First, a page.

Justia Civil Rights Opinion SummariesArticles Posted in Mississippi Supreme Court
BancorpSouth Bank v. Brantley, Jr.
BancorpSouth Bank filed a complaint for declaratory judgment, judicial foreclosure, and other relief against Van Buren Group, LLC, a corporation that organized the construction of thirty condominiums in Oxford. Four purchasers and two members moved for summary judgment, which the chancellor granted. The Court of Appeals affirmed the grant of summary judgment as to the four purchasers; however, it reversed and remanded as to the two members. The Supreme Court granted BancorpSouth’s subsequent petition for writ of certiorari. After review of the matter, the Supreme Court held that that an issue of material fact existed with respect to the purchasers. Therefore, the Court reversed the chancery court’s grant of summary judgment and remanded the case for further proceedings. View "BancorpSouth Bank v. Brantley, Jr." on Justia Law
City of Belzoni v. Johnson
Shirley Johnson sued the City of Belzoni and two city employees for employment discrimination and sexual harassment. A jury rendered a verdict in Johnson's favor, resulting in a monetary award against each of the three defendants severally. Defendants appealed, and the Supreme Court affirmed. The City appealed from the circuit court's order granting Johnson's motion to enforce the defendants' supersedeas bond against the City alone. Finding that the trial court erred in enforcing a deficient supersedeas bond against the City to satisfy the judgments against the other two co-defendants, the Supreme Court reversed and remanded the case for a correction. View "City of Belzoni v. Johnson" on Justia Law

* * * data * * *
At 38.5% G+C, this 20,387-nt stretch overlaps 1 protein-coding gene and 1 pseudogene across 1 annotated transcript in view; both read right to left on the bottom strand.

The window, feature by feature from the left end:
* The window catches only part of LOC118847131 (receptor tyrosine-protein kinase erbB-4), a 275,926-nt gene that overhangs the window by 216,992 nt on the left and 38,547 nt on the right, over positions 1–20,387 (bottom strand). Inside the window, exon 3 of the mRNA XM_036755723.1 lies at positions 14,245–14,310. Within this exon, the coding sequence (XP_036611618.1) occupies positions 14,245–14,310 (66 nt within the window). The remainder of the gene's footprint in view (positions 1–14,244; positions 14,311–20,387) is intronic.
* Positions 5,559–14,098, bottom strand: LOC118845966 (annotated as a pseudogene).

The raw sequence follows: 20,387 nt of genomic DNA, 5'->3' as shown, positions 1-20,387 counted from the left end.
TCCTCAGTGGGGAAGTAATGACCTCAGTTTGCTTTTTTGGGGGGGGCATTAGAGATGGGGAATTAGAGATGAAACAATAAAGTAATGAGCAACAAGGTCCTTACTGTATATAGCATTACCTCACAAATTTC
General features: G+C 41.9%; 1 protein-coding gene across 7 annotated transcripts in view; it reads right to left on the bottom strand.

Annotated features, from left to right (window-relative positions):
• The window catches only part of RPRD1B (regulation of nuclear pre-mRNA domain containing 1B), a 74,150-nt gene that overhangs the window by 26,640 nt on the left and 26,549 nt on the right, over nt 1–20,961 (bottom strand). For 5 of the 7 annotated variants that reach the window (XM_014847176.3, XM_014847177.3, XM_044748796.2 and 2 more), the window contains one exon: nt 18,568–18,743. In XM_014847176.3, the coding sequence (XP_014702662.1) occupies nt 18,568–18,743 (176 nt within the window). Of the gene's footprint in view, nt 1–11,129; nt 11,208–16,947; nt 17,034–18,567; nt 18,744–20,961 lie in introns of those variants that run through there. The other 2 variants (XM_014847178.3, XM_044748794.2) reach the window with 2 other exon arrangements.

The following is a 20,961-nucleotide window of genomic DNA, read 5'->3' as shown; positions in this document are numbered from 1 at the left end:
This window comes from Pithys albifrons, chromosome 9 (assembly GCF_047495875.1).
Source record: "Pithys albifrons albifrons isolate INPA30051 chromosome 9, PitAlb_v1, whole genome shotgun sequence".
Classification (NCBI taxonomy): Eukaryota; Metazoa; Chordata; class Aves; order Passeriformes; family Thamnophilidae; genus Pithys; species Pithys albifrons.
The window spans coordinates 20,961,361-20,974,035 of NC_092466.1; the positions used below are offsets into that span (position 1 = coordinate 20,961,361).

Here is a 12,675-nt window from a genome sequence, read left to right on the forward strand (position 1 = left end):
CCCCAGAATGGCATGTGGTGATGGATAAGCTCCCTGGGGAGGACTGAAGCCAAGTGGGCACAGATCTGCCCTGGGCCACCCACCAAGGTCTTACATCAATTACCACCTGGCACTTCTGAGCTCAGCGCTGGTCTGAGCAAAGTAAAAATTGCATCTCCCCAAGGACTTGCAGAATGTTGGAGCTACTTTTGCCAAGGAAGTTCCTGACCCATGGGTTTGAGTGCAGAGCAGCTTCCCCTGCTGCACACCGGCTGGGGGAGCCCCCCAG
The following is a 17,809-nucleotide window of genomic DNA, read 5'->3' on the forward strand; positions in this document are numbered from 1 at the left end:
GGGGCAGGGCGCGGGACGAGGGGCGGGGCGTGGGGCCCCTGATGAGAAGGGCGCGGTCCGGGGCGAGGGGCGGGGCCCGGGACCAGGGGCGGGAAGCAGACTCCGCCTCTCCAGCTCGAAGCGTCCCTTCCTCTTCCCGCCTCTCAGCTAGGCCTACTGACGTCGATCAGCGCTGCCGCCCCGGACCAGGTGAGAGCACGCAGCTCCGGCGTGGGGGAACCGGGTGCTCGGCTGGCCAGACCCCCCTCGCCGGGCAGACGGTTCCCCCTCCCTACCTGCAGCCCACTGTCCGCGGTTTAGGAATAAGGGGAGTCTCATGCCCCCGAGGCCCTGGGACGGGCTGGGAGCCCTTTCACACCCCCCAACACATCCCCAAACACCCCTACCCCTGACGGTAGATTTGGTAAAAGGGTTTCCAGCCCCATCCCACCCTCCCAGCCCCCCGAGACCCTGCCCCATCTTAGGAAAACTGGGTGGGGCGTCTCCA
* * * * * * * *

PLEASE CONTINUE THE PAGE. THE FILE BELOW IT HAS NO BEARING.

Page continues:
City of Jackson v. Gardner
Alexander Gardner sued the City of Jackson, alleging that he had suffered a broken leg when one of the City's police officers forced him to sit down while in handcuffs. The City filed for summary judgment, which was denied by the trial court. On review of the City's interlocutory appeal, the Supreme Court reversed the trial court's denial of summary judgment, finding that the officer's conduct did not rise to the level of reckless disregard for Gardner's safety and well-being. View "City of Jackson v. Gardner" on Justia Law